KEY POINTS

  • Quentin Tarantino's "Once Upon a Time in Hollywood: A Novel" came out Tuesday
  • The director guested on the "Joe Rogan Experience" podcast to promote it
  • The podcast host asked him about the controversial Bruce Lee fight scene
  • He was also asked about Harvey Weinstein, who produced a number of his movies

Oscar-winning director Quentin Tarantino has opened up on various controversies in his career, including the Bruce Lee fight scene in the 2019 movie "Once Upon a Time in Hollywood."

Speaking on the "Joe Rogan Experience" podcast Tuesday, the 58-year-old director answered host Joe Rogan, who asked about the fight scene and noted that "a lot of people thought you made Bruce Lee into an a--hole."

"I can understand his daughter having a problem with it, it's her f--king father, I get that. But anybody else [can] go s--k a d--k," Tarantino said as per the New York Post.

"If you look at it, it's obvious Cliff tricked him, that's how he was able to [beat him]," he added.

According to the director, it's elaborated a bit more in the book, which he promoted during the interview. The director published the book "Once Upon a Time in Hollywood: A Novel" Tuesday.

Tarantino also explained that the scene consists of a best-two-out-of-three contest between the Stuntman portrayed by Brad Pitt and Lee's character played by actor Mike Moh. In the scene, the stuntman lets Lee win the first round to learn his move and then uses it against him to win in the second round.

"Stuntmen hated Bruce on The Green Hornet, it's in Matthew Polly's book," Tarantino explained. "Bruce had nothing but disrespect for American stuntmen and was always hitting them. He was always tagging them with his feet and his fists and it got to the point where they refused to work with him."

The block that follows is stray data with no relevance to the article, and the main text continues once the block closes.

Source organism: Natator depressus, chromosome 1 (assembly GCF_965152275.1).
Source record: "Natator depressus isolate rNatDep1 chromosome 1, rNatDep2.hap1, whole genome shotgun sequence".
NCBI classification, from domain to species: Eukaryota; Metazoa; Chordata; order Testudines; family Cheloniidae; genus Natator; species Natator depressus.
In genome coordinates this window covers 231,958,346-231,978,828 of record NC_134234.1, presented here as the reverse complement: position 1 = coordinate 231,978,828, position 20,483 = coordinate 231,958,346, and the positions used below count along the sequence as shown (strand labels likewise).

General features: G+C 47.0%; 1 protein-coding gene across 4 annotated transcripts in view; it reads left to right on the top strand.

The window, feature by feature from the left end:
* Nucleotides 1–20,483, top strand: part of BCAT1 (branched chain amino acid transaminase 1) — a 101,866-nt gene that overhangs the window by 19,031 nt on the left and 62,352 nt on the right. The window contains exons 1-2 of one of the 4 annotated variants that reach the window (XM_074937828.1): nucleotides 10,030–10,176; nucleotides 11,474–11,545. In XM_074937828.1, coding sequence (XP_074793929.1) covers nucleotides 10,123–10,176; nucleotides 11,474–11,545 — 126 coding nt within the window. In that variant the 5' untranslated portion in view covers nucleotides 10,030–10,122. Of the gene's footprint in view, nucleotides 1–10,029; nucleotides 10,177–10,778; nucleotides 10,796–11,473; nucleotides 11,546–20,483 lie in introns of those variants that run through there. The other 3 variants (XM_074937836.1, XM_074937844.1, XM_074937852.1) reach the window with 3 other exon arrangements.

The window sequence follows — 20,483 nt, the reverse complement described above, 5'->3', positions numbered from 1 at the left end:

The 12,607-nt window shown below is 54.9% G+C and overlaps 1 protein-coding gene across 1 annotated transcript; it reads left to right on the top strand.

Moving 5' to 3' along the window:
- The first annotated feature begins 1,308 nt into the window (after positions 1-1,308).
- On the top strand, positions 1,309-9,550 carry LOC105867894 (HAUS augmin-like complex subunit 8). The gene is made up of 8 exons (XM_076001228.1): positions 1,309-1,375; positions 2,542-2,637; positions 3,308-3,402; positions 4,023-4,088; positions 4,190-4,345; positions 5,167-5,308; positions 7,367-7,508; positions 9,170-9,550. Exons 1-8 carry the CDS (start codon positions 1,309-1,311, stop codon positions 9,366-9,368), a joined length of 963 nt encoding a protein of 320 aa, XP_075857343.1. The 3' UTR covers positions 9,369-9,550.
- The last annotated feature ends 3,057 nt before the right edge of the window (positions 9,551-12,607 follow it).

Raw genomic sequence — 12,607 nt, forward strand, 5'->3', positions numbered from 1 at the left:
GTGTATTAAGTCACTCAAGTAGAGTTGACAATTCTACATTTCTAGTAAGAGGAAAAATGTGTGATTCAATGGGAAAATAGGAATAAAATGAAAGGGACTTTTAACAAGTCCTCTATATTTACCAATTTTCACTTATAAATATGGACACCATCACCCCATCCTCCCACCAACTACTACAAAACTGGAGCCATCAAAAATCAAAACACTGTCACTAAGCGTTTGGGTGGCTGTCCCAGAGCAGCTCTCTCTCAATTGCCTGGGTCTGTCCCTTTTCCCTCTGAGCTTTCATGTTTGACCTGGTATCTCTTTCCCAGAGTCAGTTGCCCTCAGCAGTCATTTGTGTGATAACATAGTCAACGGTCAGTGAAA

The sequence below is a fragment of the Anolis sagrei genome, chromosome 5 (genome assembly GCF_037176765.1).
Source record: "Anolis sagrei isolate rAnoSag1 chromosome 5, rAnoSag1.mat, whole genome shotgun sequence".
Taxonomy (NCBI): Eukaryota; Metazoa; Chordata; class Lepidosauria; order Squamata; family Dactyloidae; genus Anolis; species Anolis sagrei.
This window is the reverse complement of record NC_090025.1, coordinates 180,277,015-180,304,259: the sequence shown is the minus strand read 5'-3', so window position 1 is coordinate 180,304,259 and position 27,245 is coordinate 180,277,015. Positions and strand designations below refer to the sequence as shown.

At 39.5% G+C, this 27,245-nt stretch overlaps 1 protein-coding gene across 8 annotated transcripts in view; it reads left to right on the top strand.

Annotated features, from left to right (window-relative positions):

The host also asked Tarantino about Harvey Weinstein, who produced a number of his movies in the past and was sentenced to 23 years in prison in 2020.

The director said the entire incident made him feel "sad" and considered Weinstein a "f--ked up father figure," according to People.

"I wish I had talked to the guy. I wish I had sat him down and had the uncomfortable conversation," he added.

However, Tarantino clarified that he had not been aware of "any rapes or anything like that."

"I wish I had sat him down and gone, 'Harvey you can't do this, you're gonna fuck up everything.' I don't think anybody talked to him about it," he explained. "And the thing about it is everybody who was in his orbit knew about it … They didn't know any, probably they didn't know anything about rapes. But they had heard things."

Quentin Tarantino's "Once Upon a Time... in Hollywood" -- an homage to 1960s Tinseltown -- has resonated with the 90-odd veteran entertainment reporters of the Hollywood Foreign Press Association, which doles out the Golden Globes
Quentin Tarantino's "Once Upon a Time... in Hollywood" -- an homage to 1960s Tinseltown -- has resonated with the 90-odd veteran entertainment reporters of the Hollywood Foreign Press Association, which doles out the Golden Globes GETTY IMAGES NORTH AMERICA / Jason Merritt
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